By Nicholas Colas, from DataTrek Research
It’s that time of quarter again; today we review our “Off the Grid” economic indicators. And they all look pretty good in terms of launching the American economy into 2018. Pickup truck sales and used car prices remain robust, and there’s some actual inflation in our Bacon Cheeseburger Index. One warning: “Bitcoin” is among the top Google search autofills for the phrase “I want to buy…
We started our “Off the Grid” economic indicators in the aftermath of the Financial Crisis as a way to dig deeper into the longer-lasting effects of that event on the American consumer. It seemed to us that standard economic measures like unemployment or CPI inflation missed a lot about the state of the country. So we started gathering up a list of intuitive metrics that could fill those gaps.
A few examples from these datasets over the years:
#1 Participation in the Supplemental Nutrition Assistance Program (commonly called Food Stamps) went from 26 million Americans in November 2006 to a high of 48 million in late 2012. At that high water mark, 16% of the entire US population needed government support to put food on the table. And since participation in the program is based on income, this meant a substantial portion of the US population was living at/near/below the poverty line.
The latest data is more upbeat: as of August 2017 (latest data available), there are 41 million people enrolled in the program. Some of this reduction comes as states return to pre-Crisis rules for program participation, and some comes from rising incomes that allow households to exit the program. Another positive: Google searches for “Food Stamps” are back to pre-Crisis levels after a blip higher in the wake of the hurricanes in Florida and Texas.
#2 During the Financial Crisis and its aftermath, Americans bought large amounts of gold and silver coins as a hedge against instability in the banking system. In any given month from 2009 to 2013, the US Mint shipped over $100 million in gold coins and $75 – 100 million in silver coins to dealers for retail sale.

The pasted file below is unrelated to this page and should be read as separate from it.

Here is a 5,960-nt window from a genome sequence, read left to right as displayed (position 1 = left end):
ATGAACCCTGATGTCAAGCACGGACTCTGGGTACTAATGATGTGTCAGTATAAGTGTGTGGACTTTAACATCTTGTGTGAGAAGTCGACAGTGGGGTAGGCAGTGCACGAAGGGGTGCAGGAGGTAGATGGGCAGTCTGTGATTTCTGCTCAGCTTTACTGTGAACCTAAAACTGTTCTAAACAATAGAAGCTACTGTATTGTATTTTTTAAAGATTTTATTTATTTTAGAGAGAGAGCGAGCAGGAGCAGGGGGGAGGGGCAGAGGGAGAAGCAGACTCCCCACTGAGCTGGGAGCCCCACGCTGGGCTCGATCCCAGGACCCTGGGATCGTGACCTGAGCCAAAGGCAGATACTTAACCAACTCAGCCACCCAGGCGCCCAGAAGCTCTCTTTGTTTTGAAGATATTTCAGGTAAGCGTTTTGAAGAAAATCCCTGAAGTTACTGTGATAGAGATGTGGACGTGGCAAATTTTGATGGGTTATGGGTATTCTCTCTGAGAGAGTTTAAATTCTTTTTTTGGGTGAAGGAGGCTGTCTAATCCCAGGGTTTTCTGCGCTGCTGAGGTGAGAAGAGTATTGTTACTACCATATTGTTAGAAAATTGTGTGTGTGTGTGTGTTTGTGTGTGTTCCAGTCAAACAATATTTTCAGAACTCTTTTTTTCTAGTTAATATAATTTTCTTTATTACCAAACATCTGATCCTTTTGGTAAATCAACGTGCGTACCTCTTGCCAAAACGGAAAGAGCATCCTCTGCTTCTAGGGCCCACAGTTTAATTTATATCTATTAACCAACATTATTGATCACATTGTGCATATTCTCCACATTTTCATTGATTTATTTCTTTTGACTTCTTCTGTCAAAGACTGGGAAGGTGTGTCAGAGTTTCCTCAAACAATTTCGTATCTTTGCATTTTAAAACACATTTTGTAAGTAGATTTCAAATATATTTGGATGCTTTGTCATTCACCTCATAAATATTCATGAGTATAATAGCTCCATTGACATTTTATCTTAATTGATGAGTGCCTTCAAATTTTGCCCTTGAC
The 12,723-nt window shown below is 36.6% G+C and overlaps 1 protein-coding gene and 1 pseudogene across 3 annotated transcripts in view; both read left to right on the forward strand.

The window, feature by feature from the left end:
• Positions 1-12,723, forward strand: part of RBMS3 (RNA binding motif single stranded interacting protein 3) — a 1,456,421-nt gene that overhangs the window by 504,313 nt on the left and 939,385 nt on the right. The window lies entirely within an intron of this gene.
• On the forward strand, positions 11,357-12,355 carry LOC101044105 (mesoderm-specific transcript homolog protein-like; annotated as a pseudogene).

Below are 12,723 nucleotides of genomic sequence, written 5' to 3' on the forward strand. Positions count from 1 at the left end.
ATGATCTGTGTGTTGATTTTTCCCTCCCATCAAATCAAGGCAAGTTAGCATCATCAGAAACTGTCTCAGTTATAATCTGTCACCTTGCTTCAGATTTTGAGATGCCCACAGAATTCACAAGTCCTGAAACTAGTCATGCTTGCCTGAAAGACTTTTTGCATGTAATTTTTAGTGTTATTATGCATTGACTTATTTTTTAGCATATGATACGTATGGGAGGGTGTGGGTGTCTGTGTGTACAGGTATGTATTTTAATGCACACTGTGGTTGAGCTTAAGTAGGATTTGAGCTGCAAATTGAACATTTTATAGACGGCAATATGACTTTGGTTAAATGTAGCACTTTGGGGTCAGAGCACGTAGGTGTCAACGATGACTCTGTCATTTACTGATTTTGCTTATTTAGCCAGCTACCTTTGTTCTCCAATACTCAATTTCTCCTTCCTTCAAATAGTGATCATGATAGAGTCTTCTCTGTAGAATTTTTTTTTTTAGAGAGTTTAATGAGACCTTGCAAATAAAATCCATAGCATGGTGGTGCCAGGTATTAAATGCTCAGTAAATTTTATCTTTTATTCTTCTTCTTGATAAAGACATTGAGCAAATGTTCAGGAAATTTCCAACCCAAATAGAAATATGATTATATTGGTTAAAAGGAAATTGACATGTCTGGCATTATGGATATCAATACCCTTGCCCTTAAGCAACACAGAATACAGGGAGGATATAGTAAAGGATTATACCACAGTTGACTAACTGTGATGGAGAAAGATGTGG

Demand for gold and silver coins in the US is now a fraction of those levels, averaging just $15 million and $7 million, respectively, per month in the second half of 2017. Google search volume data confirms the decline in interest, with “Gold coin” queries lower than at any point since 2004 (the start of the time series).
#3 Sales of large pickup trucks, most commonly purchased by small businesses, reached a low of 70,000 units a month in early 2009. In November 2017, they were 191,000.
Just as important, sales of large pickup trucks have been stable since 2014, growing at mid-single rates even as overall vehicle sales have plateaued. That’s a positive sign – small businesses don’t buy pickups for show. These are work vehicles, and an investment in a new one means they see business conditions remaining strong in 2018.
With those three examples, you get the idea: the US economy has not only recovered from the Financial Crisis, but in many ways is firing on all cylinders. Our other OTG indicators generally point to the same conclusion.